Human Rights Advocate Ethan Gutmann on the role of encryption technology in protecting human rights
Typically, the words “end-to-end encrypted enterprise software solution” don’t conjure images of life and death situations. The words “data privacy” and “cybersecurity” invoke stock photo images of malicious actors stealing personally identifiable information to sell on the infamous dark web. On June 29, 15:00 CET, Ethan Gutmann, shared with Tresorit, how data protection takes on a whole new meaning - investigating human rights atrocities being perpetrated against China’s Uyghur population, spreading awareness of them, and when possible, saving lives.
Ethan Gutmann is a highly regarded researcher, author, and human rights advocate renowned for his dedicated work in documenting and investigating the persecution of individuals, with a particular focus on China. He has made significant contributions by uncovering and shedding light on forced organ harvesting from prisoners of conscience, revealing the widespread human rights violations associated with these practices. Through his advocacy and extensive research, Gutmann has played a vital role in raising awareness about these issues and promoting justice.
Ethan Gutmann is a committed user of Tresorit using its storage and encryption solutions to keep his confidential research material safe. Hear Ethan give insights into his latest works and talk about the role technology can play for data privacy in human right activism by listening to our podcast or watching the webinar OnDemand here. When asked about Data breaches Ethan’s response was clear: ‘Trouble is, the horse – the critical information - has usually left the barn a long time ago. The goal is to leave the barn door unlocked while the critical information remains in a locked safe in the farmer’s bedroom. That’s Tresorit. Worth every cent, in my opinion. ‘
Data Privacy as a way to speak up
When talking about data privacy, Ethan Gutmann notes that while data privacy is a fundamental human right, he also believes, “survival is a more important human right. And having a child is a more important human right. Putting an end to the kind of persecution that I work against requires people to testify. At times, I ask them to waive their privacy completely.” For companies trying to comply with data protection laws, consent puts an end to objections about how they collect and manage sensitive information. For Gutmann, this consent is just the beginning.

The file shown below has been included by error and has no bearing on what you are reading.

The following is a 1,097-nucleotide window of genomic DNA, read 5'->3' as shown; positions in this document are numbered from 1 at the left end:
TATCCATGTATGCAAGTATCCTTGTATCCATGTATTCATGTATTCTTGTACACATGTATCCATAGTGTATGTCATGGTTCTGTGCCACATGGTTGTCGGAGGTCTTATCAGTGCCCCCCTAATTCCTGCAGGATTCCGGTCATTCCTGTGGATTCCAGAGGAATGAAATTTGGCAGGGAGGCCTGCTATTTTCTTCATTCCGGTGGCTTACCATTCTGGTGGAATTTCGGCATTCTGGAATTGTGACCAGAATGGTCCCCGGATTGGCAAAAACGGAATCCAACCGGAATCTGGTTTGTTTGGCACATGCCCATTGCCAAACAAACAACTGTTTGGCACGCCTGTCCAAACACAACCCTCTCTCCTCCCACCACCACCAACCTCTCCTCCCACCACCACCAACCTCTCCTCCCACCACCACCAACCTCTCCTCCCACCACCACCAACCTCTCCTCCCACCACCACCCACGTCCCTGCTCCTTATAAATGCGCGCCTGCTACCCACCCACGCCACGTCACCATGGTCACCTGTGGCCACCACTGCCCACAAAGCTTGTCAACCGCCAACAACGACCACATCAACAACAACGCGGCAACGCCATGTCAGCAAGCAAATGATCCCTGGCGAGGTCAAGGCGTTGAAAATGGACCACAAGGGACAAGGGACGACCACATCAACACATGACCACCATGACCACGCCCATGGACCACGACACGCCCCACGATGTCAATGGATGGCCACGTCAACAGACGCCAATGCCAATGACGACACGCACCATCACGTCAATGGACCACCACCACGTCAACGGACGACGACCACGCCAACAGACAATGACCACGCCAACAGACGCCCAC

As Gutmann, the author of The Slaughter and 2017 Nobel Peace Prize nominee, began his new book, he found himself interviewing a former prison-camp veteran, a young woman who was a virgin when the Chinese police sent her to the camps at age 15. During their last three or four hours together, he asked her to tell him “everything, every single fact.” Gently, he explained to the young woman that while he understood that she would find giving this testimony painful and difficult, unless she shared her story of sexual abuse, “no one will believe you.” Recognizing that the young Muslim woman may not have been capable of telling her story to a male non-Muslim, Gutmann left her with his Uyghur translator, Rahima.
As Gutmann and Rahima drove away after the interview, his translator remained silent. “At first, I thought she was mad at me. Then I realized that she was in shock.” Despite the difficulties for everyone involved, Gutmann believes in the power of witness testimony because “these people have been to the gates of hell.” When discussing data protection as a human right, he reflects, “privacy is a funny word for me. I would say maybe, ‘security?”
For refugees from China, Gutmann says the cell phone is the worst thing ever created, going so far as to call it a “poison.” High-level Chinese security officials confirm that they exploit personal cell phones to monitor former prisoners, listening to their conversations with others. Removing the battery is the only way to prevent these privacy violations, an action not possible with all phones. Few prisoners escape the concentration camps, and even fewer escape the country. Nearly all refugees have family back in China, so “data privacy, in that sense, aligns with my mission. It’s absolutely essential. Lives depend on it. I work with people who could just disappear. In fact, I can’t even expose who they are because their family will face persecution if I do.”
Data in disguise